From booking the appt, to meeting the arborist, to having the actual work done, I was incredibly impressed with the politeness and professionalism! ” - Sarah G.
Properly aerated soil is an essential factor for the functioning of a tree’s root system.
In nature, the topsoil layer is composed of fallen leaves, which through their decay, provide a light mulch over the root zones. In our urban landscapes, this leaf layer is usually removed and after many seasons of watering, the soil layer becomes compacted. This results in poor gaseous exchange between the roots and the atmosphere, poor water absorption, drainage problems and a general degradation of the soil environment where beneficial soil organisms live and thrive. These organisms play a major role in the tree’s ability to absorb soil-borne nutrients and every care should be taken to enhance their ecosystem.
Preservation Tree Services can provide soil aeration services which will correct soil compaction around a tree’s root zone. Our technicians will remove 12-inch deep plugs of soil throughout the root zone of the tree and replace the compacted soil with a compound containing pea gravel, dried molasses, perlite, worm castings, lava sand and compost. These organic amendments provide a route whereby air and water easily reach the feeder roots. The amendments also create a beneficial environment for organisms like bacteria and earthworms which play an important role in the uptake of nutrients from the soil.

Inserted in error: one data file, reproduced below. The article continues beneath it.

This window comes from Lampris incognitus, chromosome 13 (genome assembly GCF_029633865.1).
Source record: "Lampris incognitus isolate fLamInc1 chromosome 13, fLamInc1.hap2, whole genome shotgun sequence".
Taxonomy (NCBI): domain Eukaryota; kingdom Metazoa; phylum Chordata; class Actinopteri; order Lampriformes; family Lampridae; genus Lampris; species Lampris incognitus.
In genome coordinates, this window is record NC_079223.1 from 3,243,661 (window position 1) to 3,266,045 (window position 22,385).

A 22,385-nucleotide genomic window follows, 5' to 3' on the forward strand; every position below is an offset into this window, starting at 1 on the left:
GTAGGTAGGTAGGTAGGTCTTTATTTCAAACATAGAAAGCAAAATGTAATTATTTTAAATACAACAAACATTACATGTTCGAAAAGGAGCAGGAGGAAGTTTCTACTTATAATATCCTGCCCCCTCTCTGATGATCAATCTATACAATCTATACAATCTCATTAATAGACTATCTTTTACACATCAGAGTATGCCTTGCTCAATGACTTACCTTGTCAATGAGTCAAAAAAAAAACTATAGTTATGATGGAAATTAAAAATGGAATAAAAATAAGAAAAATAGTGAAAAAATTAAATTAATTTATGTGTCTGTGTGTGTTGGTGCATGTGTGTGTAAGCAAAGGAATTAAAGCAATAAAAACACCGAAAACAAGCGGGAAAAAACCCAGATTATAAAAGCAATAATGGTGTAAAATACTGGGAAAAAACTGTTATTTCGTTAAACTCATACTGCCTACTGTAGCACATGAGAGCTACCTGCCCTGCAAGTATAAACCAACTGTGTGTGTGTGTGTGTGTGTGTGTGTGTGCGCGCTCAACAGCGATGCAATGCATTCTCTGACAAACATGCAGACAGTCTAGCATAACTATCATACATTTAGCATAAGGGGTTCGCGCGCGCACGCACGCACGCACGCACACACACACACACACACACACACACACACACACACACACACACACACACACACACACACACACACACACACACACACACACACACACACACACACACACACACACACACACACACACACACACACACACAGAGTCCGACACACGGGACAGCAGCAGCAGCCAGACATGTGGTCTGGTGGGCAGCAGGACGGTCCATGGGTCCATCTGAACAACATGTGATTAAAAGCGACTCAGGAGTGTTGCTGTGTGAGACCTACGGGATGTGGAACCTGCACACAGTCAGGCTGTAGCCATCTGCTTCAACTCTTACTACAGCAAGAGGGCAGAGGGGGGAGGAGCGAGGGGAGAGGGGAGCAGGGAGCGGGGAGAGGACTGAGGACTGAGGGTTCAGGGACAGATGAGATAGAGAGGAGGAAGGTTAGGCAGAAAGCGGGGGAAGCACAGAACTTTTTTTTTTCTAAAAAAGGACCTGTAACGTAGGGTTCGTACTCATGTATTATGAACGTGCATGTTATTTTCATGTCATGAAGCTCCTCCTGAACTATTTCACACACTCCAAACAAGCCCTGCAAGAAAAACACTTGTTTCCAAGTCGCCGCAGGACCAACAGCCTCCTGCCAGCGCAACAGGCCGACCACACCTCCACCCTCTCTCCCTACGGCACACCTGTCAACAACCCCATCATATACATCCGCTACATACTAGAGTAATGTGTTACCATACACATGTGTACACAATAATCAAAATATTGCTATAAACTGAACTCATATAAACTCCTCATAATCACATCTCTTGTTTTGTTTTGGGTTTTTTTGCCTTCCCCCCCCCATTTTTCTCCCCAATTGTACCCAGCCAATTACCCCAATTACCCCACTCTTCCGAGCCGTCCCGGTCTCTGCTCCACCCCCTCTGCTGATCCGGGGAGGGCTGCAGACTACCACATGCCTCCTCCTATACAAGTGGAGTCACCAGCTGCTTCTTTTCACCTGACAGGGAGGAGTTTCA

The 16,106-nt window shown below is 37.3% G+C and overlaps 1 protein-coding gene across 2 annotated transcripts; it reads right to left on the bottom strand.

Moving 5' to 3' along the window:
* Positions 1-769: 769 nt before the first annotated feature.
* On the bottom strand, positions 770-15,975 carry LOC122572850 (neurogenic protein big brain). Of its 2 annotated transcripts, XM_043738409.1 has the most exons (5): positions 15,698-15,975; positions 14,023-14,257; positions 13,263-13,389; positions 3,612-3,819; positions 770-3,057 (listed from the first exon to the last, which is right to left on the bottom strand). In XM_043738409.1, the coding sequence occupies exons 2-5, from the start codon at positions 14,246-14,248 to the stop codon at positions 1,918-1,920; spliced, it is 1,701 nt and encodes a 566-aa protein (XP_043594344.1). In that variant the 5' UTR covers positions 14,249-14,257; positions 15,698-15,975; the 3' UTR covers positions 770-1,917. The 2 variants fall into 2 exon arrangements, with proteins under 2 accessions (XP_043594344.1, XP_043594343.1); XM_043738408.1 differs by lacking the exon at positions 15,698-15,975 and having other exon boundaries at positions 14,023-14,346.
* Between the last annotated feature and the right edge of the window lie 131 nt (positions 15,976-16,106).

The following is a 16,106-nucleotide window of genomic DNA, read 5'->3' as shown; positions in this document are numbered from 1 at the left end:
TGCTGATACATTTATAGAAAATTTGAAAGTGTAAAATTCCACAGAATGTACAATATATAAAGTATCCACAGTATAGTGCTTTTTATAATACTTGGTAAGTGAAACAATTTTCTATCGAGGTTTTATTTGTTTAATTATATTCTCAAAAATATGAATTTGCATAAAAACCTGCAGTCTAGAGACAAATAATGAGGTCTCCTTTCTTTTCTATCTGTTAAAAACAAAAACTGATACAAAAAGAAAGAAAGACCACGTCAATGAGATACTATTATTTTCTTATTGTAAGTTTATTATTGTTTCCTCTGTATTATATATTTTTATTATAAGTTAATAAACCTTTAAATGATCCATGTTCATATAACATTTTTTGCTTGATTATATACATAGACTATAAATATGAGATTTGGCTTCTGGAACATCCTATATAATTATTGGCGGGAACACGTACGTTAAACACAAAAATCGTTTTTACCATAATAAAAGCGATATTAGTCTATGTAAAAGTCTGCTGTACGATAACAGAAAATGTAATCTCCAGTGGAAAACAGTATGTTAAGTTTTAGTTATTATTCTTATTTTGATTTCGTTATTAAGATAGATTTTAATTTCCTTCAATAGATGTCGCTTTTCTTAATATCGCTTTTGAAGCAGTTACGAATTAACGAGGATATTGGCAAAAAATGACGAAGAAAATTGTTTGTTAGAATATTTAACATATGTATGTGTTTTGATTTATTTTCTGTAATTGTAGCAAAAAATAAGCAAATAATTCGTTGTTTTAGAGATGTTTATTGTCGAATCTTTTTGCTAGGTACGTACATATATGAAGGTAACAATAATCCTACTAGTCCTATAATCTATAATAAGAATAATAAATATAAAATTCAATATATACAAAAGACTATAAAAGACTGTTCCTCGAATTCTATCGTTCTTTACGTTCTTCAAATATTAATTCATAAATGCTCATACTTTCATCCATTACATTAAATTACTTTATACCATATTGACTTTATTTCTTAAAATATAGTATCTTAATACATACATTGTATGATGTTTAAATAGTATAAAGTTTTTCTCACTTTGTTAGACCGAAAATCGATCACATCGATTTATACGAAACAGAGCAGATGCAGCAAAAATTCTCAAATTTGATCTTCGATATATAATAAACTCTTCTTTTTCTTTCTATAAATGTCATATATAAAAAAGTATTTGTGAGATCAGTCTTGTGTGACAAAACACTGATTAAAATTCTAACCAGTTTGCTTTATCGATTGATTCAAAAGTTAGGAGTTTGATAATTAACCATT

Aerated soil is more resistant to fluctuations and extremes in temperature. During our hot summers this plays an important part in the tree’s overall good health. Compacted soil heats up quickly and reaches higher temperatures. Higher soil temperatures increase evaporation rates resulting in less moisture reaching the roots. A six to eight inch layer of coarsely shredded bark mulch maintains lower soil temperatures, slows evaporation and reduces the need for watering.
Questions? Give us a call at 214.528.2266 or 817.581.4502, or email us at firstname.lastname@example.org.